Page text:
The M730 Chaparral missile system was a self-propelled short-ranged SAM system, employing a missile based on the Raytheon AIM-9 Sidewinder short-range air-to-air missile. The system was developed in 1967. It was comprised of four basic components; the MIM-72 Chaparral missile, the M54 launcher, and the M730 vehicle that carries them. Collectively, these were also referred to as the M48 fire unit. A detailed description can be found at http://www.military-today.com/missiles/m48_chaparral.htm, and it can be seen ‘in action’ at https://www.youtube.com/watch?v=zk3cxSbahgk.
Two models are provided in this product, one showing the unit with blast shields raised and ready for action, and a second that portrays it ready to move. The design has been split into several parts for ease of printing, and to provide a more versatile platform. The basic carrier is provided in two versions as indicated above, and they share the same wheel/track assemblies. Each version has two models, one with and one without the front winch, to reflect the different iterations of the vehicle. The sled that carries the launcher assembly is a separate part that drops into the load bed on the carrier. Two launcher assemblies are provided, one in firing position, and one in the retracted travel position. The missile is provided as a separate part, and is normally not carried on the launcher when it is travelling. The hoops that are carried on the front of the vehicle are modelled separately, as it was found that they caused issues with removal of supports. A photograph of a vehicle in Iraq indicated a local modification to carry jerrycans and other stowage on the front, where a shelf has been added. This is modelled as an optional part for use with the winch-less versions.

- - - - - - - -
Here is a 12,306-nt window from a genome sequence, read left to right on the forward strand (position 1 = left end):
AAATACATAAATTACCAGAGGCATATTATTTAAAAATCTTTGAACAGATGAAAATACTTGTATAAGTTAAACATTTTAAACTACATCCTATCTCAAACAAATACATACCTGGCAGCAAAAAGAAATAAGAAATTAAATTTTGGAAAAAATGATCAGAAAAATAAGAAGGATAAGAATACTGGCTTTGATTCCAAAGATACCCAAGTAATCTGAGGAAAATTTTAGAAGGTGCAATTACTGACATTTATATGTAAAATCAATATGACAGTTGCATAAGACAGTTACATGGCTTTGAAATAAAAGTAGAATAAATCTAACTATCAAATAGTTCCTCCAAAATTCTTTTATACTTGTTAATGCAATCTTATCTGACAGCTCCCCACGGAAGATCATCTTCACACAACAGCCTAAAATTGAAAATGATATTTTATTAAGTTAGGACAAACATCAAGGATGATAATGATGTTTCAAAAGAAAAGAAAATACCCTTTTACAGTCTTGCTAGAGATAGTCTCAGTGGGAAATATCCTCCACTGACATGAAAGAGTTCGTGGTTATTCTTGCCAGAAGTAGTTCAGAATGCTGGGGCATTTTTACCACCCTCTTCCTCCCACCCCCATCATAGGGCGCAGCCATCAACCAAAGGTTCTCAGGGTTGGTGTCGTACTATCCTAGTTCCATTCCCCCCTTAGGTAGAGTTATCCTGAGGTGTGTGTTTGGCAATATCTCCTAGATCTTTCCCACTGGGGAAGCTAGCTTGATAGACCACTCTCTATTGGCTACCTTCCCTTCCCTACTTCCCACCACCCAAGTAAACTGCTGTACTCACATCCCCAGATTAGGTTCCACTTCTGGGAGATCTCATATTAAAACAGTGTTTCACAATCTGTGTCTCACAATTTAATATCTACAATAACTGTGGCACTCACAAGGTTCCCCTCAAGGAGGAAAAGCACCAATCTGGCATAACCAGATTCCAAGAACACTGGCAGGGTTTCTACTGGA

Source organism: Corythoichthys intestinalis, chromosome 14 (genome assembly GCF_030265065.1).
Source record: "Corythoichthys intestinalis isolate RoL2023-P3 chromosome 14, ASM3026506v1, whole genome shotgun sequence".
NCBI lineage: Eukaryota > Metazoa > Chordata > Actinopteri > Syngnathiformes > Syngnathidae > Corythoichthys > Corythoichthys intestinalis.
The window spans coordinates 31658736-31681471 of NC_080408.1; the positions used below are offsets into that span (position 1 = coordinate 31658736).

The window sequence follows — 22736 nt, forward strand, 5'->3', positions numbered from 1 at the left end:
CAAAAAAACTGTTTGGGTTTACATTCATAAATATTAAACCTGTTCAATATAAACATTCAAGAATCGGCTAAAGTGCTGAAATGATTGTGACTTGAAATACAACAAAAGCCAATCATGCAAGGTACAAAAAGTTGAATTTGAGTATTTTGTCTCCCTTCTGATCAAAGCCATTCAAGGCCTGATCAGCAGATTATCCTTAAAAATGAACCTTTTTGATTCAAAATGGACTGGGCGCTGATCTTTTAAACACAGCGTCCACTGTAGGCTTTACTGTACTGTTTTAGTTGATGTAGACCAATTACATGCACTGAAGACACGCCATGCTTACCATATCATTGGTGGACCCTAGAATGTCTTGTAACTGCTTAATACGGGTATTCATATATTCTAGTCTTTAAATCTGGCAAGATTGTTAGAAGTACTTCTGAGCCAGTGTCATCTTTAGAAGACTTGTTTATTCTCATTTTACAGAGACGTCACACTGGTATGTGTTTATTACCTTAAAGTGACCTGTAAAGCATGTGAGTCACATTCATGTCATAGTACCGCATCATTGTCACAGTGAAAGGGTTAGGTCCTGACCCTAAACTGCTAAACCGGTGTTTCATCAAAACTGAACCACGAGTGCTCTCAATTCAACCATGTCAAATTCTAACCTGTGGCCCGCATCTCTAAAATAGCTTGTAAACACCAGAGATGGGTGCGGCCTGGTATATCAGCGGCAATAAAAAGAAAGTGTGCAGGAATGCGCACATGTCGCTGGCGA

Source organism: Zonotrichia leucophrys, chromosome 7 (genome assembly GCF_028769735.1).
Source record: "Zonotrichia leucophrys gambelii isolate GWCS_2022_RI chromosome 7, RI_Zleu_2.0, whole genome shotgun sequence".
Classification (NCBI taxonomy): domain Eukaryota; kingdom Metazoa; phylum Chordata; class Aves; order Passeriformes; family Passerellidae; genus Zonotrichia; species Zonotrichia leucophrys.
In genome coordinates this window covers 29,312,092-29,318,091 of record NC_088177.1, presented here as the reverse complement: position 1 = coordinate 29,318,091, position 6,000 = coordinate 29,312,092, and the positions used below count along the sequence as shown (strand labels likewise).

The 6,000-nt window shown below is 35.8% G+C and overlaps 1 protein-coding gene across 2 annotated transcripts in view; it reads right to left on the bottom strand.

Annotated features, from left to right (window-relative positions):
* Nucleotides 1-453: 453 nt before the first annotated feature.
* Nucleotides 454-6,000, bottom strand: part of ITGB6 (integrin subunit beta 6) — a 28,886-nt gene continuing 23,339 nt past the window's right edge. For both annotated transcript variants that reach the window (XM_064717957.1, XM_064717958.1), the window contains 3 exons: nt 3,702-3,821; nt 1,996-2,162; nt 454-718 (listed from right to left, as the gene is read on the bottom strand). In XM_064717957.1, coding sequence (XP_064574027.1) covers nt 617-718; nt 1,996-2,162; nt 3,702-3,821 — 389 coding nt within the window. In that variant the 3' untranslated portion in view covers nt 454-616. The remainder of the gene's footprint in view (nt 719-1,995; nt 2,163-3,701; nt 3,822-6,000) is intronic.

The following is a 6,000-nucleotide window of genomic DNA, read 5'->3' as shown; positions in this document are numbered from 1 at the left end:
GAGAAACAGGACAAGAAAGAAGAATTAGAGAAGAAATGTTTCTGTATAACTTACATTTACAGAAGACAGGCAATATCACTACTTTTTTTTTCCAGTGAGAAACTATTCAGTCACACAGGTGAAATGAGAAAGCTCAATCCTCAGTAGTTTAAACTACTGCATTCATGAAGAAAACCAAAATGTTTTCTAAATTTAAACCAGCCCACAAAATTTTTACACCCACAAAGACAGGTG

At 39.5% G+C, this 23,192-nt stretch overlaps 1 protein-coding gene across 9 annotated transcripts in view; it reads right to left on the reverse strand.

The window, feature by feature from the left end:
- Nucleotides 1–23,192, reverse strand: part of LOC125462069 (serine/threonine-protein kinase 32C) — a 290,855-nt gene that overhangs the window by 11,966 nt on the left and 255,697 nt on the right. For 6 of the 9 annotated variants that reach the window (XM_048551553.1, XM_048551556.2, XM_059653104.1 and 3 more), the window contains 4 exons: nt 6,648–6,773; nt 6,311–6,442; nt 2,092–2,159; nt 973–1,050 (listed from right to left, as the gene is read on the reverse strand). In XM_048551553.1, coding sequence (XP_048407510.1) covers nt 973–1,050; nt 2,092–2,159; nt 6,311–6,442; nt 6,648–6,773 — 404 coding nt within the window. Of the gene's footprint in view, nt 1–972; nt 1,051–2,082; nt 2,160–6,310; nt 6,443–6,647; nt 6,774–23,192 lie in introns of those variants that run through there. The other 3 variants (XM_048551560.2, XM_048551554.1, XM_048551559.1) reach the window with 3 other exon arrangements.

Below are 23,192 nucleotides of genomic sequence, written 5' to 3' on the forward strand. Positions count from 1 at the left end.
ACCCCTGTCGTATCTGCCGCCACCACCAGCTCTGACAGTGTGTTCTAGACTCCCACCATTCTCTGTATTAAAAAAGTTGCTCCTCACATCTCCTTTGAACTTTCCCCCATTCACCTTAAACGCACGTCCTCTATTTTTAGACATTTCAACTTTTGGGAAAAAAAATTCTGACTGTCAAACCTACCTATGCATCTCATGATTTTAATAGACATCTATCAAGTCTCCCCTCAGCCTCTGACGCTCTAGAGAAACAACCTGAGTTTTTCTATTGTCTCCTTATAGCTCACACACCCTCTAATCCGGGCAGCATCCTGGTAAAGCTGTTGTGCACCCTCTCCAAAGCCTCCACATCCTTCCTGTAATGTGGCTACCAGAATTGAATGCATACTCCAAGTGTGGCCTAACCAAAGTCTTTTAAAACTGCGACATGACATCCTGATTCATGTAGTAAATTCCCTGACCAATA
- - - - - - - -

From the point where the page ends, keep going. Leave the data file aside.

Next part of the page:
The ‘sled’ that carries the turret was missing in the main zip file, and has now been added as a separate zip file.
The product is offered for personal, non-commercial use under the Attribution-NonCommercial 4.0 International (CC BY-NC 4.0).